This episode was suppressed for political reasons and only those of us who were around at the time knew about it. In any case the last thing the Highland section needed was a loco known for being 'light on its feet'. It has taken preservation to bring 71000 to the performance level it was intended to possess.
I believe I read somewhere that 71000's usual diagram(s) took it to Perth. Hence the paucity of sightings at Galsgow.
I'm with Dudley Jones & our esteemed editor. A sprue of assorted steps would be a real boon. Perhaps produced with 3D printing. The bonus here that being a softish resin they could be easily shaped...
A fret of steps for LNER locos is advertised as available from 52f models.
Brian says that things have changed in thirty years, but I doubt that this is likely to produce more buyers for what are specialised vehicles like Sleepers which ran only in rakes and mostly at night. An accurate sleeper rake BTW needs to include four or possibly five different diagrams and needs to total about ten vehicles.
My 12 wheel kits were still available up until two years ago when I sold the '5522' business. The only RTR 12 wheeler ever produced was the Dapol (wasn't it Mainline originally?) LMS D1718 Dining car. As this had serious modifications to make it go round first radius curves it was never going to meet the aspirations of today's box openers.
Some etched kits sold well, the LMS D1692 TO (which would sell in dozens if anyone ever did it RTR) was a case in point. I sold it, and variants, successfully for years. Why neither of the Big Two have ever essayed that coach, which was the largest class of passenger carriage ever produced in the UK (800+), is baffling.
One series that did well was my Midland clerestory coaches, something which took me by surprise. I did the first one as a one off special commission expecting to sell only two at most. That one took off, and 8 more en suite MR diagrams followed it, including amazingly, 12 wheel MR dining cars. I think well over 200 kits for MR stock were delivered.
I accept that kit building is not going to be everyone's solution but if you want a decent variety (and authentic) range of any company's stock you just have to build kits. I am tired of seeing the same old LMS coaches trundling round at exhibitions (often with the same numbers!). The new Hornby and Bachmann LMS corridors only scratch the surface of what was seen in real life. If you can't show at least a representative collection of stock you are just playing trains, not modelling.
The recent appearance of the LMS Inspection Saloon is probably another example of pandering to the collector's market. These Saloons were rarely seen out on the line. Track inspections were done at weekends, and only once every two years in any given location. Not much point in having one on your layout then. The new RTR one is very nice, but is still not a patch on the etched one which had been available till recently since 1984.
I think I have said previously on here that the hobby has now divided into two distinct parts - the modellers and the box openers. I don't mind that, but we need to be aware that this is the case when dreaming up wish lists. My wish list is also my 'to-do' list.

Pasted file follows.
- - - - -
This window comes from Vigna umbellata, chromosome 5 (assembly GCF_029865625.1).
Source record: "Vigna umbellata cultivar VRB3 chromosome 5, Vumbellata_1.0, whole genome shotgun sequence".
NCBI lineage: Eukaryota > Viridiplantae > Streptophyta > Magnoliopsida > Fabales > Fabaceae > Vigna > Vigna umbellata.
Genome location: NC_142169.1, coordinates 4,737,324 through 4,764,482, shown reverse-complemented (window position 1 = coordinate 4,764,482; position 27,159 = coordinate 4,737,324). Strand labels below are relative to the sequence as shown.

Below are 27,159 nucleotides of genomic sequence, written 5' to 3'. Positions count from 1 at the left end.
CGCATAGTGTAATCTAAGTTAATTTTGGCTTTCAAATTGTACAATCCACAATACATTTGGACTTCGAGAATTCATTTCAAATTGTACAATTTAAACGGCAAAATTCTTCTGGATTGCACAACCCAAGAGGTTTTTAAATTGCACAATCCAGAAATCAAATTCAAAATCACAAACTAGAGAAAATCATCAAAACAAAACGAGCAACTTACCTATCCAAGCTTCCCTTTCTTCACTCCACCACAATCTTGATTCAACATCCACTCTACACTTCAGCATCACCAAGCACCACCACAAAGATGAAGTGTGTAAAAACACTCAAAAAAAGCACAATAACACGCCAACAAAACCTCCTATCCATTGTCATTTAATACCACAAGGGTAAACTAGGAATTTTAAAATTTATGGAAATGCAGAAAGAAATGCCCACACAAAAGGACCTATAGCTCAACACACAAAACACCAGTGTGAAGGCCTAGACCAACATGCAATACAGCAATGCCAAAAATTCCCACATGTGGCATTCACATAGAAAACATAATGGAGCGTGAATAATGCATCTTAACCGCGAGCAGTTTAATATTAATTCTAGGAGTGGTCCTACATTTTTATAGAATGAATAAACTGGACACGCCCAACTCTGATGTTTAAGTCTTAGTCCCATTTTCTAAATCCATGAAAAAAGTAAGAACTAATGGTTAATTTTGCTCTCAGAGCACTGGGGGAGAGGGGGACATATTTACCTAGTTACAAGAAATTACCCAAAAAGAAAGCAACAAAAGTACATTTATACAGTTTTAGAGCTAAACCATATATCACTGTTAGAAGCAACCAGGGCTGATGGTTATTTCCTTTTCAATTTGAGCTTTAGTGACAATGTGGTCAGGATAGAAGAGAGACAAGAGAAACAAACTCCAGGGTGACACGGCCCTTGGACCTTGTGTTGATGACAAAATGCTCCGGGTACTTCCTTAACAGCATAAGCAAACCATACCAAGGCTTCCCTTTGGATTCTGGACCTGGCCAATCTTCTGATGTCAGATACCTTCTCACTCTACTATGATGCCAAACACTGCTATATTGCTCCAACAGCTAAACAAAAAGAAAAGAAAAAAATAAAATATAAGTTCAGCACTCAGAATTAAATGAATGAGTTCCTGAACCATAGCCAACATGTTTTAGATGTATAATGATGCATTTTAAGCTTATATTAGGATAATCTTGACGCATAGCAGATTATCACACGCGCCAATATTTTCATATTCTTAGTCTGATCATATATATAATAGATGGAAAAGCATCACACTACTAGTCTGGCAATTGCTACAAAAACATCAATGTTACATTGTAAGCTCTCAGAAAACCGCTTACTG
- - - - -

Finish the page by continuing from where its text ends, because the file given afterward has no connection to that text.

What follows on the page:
In response to Dudley Jones (Wednesday), Nos.10201/2/3 are not in the 00 Wishlist Poll 2014 as they have been announced by Kernow (link below). They are, however, listed in the N Poll. Bulleid’s Leader is listed in both.
Brian Macdermott (on behalf of The Poll Team)
It is always interesting to read comments about extended delivery times for models from British modellers. A recent post mentioned a Hornby model being delayed until March 2015.
Spare a thought for modellers down under. We do not have the choice that the British modellers have, and some diesels we are waiting for were announced and paid for over six years ago. One could possibly be here December, and the other one who knows. These basic diesels, without sound or DCC are costing the Australian Modeller AUS$300.00 with a GST of 10%, while a nice Bachmann diesel with DCC & sound costs in the UK costs approx AUS$220.00 with a VAT of 16%.
I too went to the Great Electric Train Show at Gaydon, it conveniently combined my other hobby of classic cars as well. I was very impressed with Abbey Road. Being a Northener I am not too familiar with the London Underground system and I was quite surprised at just how much variety in rolling stock there is. The 3D printed rolling stock being used on the layout just shows how this technique of modelling is progressing, it certainly does seem to be the future.
Mention of Widmerpool brings back happy memories for me as I attended the AA training school at the Hall in the early 1970's. I couldn't see any 3rd rail in the photograph, I presume there is one in view of the amount of testing done there in recent years.
Quite a number of years ago, Hornby did a model of the XPT. I imagine it was basically an HST in a different livery (I think it was red). I did come across one at a swapmeet a little while ago. I can’t remember exactly what the vendor wanted for it, but I think it was over £100. My memory may be wrong here, but did it only have a power car at one end, or was that another unusual model (for the UK market) that Hornby did at the same time?